Introduction

  • Vaskaran Sarcar

Abstract

Over a period of time, software engineers were facing a common problem during the development of various software programs. There were no standards to instruct them how to design and proceed. The issue became significant when a new member (experienced or unexperienced; it does not matter) joined the team and was assigned to do something from scratch or to modify something in the existing product. As already mentioned, since there were no standards, it took a lot of effort to become familiar with the existing product. Design Patterns simply addresses this issue and makes a common platform for all developers. We shall remember that these patterns were intended to be applied in object-oriented designs with the intention of reuse.

Keywords

Software Engineer Design Pattern Original Concept Building Architect Software Industry 
These keywords were added by machine and not by the authors. This process is experimental and the keywords may be updated as the learning algorithm improves.

Over a period of time, software engineers were facing a common problem during the development of various software programs. There were no standards to instruct them how to design and proceed. The issue became significant when a new member (experienced or unexperienced; it does not matter) joined the team and was assigned to do something from scratch or to modify something in the existing product. As already mentioned, since there were no standards, it took a lot of effort to become familiar with the existing product. Design Patterns simply addresses this issue and makes a common platform for all developers. We shall remember that these patterns were intended to be applied in object-oriented designs with the intention of reuse.

In 1994–95, four Is—Erich Gamma, Richard Helm, Ralph Johnson and John Vlissides—published Design Patterns—Elements of Reusable Object-Oriented Software (Addison-Wesley, 1995) in which they initiated the concept of design patterns for software development. These Is became known as the Gang of Four (GoF). They introduced 23 patterns which were developed by experienced software engineers over a very long period of time. As a result, now if any new member joins a development team and he knows that the new system is following some specific design patterns, he can actively participate in the development process with the other members of the team within a very short period of time.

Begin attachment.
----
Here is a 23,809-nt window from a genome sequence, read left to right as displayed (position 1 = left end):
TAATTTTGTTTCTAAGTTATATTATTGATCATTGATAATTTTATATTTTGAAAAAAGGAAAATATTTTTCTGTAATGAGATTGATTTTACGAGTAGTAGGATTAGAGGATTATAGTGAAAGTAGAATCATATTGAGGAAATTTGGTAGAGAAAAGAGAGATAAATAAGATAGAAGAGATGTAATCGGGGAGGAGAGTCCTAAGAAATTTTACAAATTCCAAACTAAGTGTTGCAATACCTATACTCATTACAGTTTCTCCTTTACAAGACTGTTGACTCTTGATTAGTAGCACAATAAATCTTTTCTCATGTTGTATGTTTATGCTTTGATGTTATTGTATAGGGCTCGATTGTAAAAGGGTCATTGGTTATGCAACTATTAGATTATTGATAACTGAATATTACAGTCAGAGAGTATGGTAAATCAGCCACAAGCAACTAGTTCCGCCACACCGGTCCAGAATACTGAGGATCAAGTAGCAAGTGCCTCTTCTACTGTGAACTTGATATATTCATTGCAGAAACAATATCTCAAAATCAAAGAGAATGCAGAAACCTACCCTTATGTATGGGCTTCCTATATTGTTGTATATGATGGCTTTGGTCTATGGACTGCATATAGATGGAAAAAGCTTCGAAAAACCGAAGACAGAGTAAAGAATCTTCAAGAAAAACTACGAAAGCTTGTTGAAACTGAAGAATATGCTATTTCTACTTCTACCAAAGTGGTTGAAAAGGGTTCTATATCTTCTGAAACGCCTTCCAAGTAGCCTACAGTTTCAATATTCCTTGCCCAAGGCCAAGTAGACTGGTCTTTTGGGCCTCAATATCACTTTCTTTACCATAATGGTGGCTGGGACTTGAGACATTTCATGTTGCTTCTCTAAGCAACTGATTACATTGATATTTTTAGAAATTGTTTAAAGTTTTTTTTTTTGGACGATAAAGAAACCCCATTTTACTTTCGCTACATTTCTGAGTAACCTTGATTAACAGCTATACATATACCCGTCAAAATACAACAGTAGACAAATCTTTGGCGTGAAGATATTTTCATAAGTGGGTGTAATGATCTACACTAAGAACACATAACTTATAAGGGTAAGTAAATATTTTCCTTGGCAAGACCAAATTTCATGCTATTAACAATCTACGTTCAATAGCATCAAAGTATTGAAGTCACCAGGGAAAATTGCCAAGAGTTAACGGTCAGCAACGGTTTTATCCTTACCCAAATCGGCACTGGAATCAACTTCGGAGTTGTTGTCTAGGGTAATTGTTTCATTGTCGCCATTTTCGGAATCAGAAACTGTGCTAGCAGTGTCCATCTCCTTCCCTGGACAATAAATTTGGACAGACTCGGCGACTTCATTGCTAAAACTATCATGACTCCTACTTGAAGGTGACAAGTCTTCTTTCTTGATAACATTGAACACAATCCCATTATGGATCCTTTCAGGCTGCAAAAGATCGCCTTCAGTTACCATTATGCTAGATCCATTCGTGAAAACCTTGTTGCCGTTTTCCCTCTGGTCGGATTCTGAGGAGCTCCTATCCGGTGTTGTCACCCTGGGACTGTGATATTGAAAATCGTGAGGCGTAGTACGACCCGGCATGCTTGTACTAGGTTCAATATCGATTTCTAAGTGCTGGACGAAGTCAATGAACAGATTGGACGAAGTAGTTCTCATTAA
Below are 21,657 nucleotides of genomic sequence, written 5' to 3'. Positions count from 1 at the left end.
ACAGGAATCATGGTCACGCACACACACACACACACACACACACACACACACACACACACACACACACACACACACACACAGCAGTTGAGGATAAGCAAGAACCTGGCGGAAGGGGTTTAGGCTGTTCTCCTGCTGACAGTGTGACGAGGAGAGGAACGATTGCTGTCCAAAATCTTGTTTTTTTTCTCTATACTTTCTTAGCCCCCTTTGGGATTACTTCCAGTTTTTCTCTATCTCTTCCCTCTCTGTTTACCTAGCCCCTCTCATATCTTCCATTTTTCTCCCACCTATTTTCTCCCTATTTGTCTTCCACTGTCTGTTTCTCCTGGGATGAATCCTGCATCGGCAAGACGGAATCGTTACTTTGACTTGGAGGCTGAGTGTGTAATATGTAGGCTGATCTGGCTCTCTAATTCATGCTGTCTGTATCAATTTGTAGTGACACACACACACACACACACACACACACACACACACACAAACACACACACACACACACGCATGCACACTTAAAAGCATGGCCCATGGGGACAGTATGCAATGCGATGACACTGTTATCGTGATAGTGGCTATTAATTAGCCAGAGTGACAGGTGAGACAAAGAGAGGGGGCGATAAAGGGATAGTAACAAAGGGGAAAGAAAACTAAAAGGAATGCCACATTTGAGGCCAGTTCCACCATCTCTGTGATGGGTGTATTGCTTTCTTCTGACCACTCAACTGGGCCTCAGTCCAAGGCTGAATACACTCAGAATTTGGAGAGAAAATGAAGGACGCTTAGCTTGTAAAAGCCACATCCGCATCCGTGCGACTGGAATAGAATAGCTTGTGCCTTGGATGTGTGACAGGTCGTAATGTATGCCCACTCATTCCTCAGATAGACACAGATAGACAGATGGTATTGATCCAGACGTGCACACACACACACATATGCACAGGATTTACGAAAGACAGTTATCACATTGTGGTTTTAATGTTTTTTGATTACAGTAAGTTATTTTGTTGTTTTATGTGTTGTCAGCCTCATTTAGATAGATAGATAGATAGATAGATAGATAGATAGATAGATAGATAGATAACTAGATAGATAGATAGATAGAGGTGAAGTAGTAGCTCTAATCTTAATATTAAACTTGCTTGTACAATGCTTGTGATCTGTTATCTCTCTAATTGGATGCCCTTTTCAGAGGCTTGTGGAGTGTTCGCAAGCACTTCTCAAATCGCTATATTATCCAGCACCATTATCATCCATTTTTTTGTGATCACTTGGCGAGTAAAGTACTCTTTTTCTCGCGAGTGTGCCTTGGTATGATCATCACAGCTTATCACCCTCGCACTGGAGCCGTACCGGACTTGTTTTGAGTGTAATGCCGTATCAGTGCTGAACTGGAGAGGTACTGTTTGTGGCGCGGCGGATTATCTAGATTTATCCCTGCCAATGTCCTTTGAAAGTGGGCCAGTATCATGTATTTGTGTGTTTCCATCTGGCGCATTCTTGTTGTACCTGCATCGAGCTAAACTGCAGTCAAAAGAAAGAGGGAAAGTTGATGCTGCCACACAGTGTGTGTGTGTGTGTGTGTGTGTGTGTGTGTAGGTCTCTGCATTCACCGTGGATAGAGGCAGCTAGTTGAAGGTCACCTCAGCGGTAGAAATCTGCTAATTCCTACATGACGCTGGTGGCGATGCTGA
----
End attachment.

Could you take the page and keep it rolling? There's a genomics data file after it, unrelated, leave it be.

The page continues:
The first concept of real-life design pattern came from the building architect Christopher Alexander. In his experience he came to understand some common problems. Then he tried to address those issues with related solutions (for building design) in a uniform manner. People believe that the software industry grasped those concepts because software engineers can also relate their product applications with these building applications.

Each pattern describes a problem which occurs over and over again in our environment, and then describes the core of the solution to that problem, in such a way that you can use this solution a million times over, without ever doing it the same way twice.

—Christopher Alexander

GoF assures us that though the patterns were described for buildings and towns, the same concepts can be applied for the patterns in object-oriented design. We can substitute the original concepts of walls and doors with objects and interfaces. The common thing in both is that at the core, both types of patterns are solution to problems in some context.

In 1995 the original concepts were discussed with C++. Sun Microsystems released its first public implementation—Java 1.0—in 1995 and then it went through various changes. So, the key point is: Java was relatively new at that time. In this book, we’ll try to examine these core concepts with Java. The book is written in Java, but still, if you are familiar with any other popular programming languages (C#, C++ etc.), you can also grasp the concept very easily because I has made as his main focus the design patterns and how we can implement the concept with the basic Java language construct. Again: he has chosen simple, easy-to-remember examples to help you to develop these concepts easily.

Copyright information

© Vaskaran Sarcar 2016

Authors and Affiliations

  • Vaskaran Sarcar
    • 1
  1. 1.KarnatakaIndia

Personalised recommendations